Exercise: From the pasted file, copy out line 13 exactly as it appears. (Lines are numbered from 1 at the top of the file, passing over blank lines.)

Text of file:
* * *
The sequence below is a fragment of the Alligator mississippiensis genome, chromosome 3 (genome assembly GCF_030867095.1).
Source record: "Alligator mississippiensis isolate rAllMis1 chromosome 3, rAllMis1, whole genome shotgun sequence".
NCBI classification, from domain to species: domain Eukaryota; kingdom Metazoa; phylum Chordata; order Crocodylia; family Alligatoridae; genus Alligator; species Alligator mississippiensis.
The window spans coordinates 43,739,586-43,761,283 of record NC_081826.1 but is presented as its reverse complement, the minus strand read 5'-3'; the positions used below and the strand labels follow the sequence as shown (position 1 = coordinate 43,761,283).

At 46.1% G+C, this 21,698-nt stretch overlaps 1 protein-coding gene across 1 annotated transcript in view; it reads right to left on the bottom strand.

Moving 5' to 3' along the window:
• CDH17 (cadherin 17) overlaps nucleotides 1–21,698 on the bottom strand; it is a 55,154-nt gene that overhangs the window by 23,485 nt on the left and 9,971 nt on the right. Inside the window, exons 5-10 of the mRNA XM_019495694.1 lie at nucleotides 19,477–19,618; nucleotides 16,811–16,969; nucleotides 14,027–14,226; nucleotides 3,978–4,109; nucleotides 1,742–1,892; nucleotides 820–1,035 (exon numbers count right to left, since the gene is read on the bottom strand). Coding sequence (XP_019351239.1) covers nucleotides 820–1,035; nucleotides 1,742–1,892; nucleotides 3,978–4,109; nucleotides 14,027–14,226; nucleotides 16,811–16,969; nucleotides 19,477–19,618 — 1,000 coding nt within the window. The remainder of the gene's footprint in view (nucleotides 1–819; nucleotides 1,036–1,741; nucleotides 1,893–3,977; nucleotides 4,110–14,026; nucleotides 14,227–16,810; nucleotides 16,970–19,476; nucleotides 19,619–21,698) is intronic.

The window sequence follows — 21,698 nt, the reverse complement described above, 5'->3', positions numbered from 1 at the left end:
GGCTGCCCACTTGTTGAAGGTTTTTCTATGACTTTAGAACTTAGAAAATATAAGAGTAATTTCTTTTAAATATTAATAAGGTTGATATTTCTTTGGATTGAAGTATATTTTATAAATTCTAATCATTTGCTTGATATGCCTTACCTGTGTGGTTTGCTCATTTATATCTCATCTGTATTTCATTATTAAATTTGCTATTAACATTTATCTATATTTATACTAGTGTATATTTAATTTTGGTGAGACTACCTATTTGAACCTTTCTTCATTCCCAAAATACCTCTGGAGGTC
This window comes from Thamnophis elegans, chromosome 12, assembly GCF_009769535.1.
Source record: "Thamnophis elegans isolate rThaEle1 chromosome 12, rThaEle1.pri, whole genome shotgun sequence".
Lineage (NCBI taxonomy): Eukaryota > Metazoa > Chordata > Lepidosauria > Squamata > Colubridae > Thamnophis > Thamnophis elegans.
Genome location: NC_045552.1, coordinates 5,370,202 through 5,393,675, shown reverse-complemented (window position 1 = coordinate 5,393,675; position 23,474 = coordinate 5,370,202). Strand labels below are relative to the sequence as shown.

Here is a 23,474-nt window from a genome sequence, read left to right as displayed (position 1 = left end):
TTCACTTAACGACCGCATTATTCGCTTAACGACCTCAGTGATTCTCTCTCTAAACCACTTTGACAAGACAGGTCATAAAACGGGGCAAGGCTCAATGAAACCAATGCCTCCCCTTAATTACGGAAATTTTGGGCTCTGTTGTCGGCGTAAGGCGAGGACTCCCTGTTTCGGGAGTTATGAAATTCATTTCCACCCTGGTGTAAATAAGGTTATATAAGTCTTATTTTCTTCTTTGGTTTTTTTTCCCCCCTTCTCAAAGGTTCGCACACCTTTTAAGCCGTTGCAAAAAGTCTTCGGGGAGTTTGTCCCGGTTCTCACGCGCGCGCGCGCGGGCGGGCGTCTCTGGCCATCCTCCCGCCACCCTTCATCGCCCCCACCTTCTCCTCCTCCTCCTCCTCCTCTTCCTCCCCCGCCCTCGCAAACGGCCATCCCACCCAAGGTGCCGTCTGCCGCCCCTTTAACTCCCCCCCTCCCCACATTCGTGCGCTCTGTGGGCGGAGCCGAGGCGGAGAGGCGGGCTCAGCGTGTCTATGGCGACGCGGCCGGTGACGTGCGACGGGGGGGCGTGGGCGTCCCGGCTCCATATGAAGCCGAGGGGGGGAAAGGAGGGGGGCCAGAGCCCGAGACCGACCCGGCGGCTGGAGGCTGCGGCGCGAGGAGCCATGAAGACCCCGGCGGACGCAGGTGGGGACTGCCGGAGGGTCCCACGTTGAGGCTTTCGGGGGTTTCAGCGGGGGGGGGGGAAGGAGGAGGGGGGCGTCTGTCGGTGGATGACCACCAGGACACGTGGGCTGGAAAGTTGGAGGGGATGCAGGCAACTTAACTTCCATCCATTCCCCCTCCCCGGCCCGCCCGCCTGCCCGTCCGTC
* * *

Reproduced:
Genome location: NC_045552.1, coordinates 5,370,202 through 5,393,675, shown reverse-complemented (window position 1 = coordinate 5,393,675; position 23,474 = coordinate 5,370,202). Strand labels below are relative to the sequence as shown.